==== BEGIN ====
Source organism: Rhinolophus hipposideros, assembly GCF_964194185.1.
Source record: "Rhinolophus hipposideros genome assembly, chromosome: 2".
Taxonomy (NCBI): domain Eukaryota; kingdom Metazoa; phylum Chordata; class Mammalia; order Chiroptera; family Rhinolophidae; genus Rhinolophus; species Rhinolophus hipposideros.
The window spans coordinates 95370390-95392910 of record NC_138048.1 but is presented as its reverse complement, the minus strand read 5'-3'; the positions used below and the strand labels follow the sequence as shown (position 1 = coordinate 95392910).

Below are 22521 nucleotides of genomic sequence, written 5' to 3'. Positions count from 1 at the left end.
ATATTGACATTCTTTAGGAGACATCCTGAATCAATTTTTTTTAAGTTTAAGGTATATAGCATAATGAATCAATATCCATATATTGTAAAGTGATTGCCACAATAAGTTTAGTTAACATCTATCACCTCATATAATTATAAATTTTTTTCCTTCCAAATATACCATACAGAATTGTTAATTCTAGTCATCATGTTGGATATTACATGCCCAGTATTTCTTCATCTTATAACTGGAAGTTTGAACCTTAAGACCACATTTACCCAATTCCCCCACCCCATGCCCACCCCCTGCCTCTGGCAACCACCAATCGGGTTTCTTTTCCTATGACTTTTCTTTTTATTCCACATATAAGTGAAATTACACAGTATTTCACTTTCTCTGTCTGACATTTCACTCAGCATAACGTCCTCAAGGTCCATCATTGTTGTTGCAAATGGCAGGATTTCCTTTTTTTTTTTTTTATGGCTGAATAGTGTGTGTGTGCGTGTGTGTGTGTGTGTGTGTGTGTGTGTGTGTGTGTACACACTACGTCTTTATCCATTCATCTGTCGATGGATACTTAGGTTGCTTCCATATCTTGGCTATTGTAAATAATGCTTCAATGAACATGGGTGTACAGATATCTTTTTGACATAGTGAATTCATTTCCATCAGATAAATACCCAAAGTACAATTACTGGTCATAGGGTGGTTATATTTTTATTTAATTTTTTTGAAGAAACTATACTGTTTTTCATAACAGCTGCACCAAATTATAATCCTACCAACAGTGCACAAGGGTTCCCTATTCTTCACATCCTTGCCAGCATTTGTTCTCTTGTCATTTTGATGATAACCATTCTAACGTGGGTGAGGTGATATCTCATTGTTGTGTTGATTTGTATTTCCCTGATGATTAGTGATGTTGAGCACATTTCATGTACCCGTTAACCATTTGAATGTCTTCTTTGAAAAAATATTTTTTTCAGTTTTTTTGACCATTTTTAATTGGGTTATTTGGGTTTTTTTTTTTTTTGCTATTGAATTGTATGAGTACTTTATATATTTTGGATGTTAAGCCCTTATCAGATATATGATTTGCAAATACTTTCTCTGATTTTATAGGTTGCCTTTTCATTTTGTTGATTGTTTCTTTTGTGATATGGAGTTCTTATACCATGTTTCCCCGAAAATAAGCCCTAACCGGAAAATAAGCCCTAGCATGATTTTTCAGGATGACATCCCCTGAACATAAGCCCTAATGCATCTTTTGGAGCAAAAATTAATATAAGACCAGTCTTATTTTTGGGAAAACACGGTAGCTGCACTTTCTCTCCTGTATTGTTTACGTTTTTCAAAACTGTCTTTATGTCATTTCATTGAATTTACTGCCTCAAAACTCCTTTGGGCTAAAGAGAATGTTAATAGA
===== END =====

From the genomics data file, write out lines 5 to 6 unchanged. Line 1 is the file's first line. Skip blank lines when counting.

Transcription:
Below are 22521 nucleotides of genomic sequence, written 5' to 3'. Positions count from 1 at the left end.
ATATTGACATTCTTTAGGAGACATCCTGAATCAATTTTTTTTAAGTTTAAGGTATATAGCATAATGAATCAATATCCATATATTGTAAAGTGATTGCCACAATAAGTTTAGTTAACATCTATCACCTCATATAATTATAAATTTTTTTCCTTCCAAATATACCATACAGAATTGTTAATTCTAGTCATCATGTTGGATATTACATGCCCAGTATTTCTTCATCTTATAACTGGAAGTTTGAACCTTAAGACCACATTTACCCAATTCCCCCACCCCATGCCCACCCCCTGCCTCTGGCAACCACCAATCGGGTTTCTTTTCCTATGACTTTTCTTTTTATTCCACATATAAGTGAAATTACACAGTATTTCACTTTCTCTGTCTGACATTTCACTCAGCATAACGTCCTCAAGGTCCATCATTGTTGTTGCAAATGGCAGGATTTCCTTTTTTTTTTTTTTATGGCTGAATAGTGTGTGTGTGCGTGTGTGTGTGTGTGTGTGTGTGTGTGTGTGTGTGTACACACTACGTCTTTATCCATTCATCTGTCGATGGATACTTAGGTTGCTTCCATATCTTGGCTATTGTAAATAATGCTTCAATGAACATGGGTGTACAGATATCTTTTTGACATAGTGAATTCATTTCCATCAGATAAATACCCAAAGTACAATTACTGGTCATAGGGTGGTTATATTTTTATTTAATTTTTTTGAAGAAACTATACTGTTTTTCATAACAGCTGCACCAAATTATAATCCTACCAACAGTGCACAAGGGTTCCCTATTCTTCACATCCTTGCCAGCATTTGTTCTCTTGTCATTTTGATGATAACCATTCTAACGTGGGTGAGGTGATATCTCATTGTTGTGTTGATTTGTATTTCCCTGATGATTAGTGATGTTGAGCACATTTCATGTACCCGTTAACCATTTGAATGTCTTCTTTGAAAAAATATTTTTTTCAGTTTTTTTGACCATTTTTAATTGGGTTATTTGGGTTTTTTTTTTTTTTGCTATTGAATTGTATGAGTACTTTATATATTTTGGATGTTAAGCCCTTATCAGATATATGATTTGCAAATACTTTCTCTGATTTTATAGGTTGCCTTTTCATTTTGTTGATTGTTTCTTTTGTGATATGGAGTTCTTATACCATGTTTCCCCGAAAATAAGCCCTAACCGGAAAATAAGCCCTAGCATGATTTTTCAGGATGACATCCCCTGAACATAAGCCCTAATGCATCTTTTGGAGCAAAAATTAATATAAGACCAGTCTTATTTTTGGGAAAACACGGTAGCTGCACTTTCTCTCCTGTATTGTTTACGTTTTTCAAAACTGTCTTTATGTCATTTCATTGAATTTACTGCCTCAAAACTCCTTTGGGCTAAAGAGAATGTTAATAGA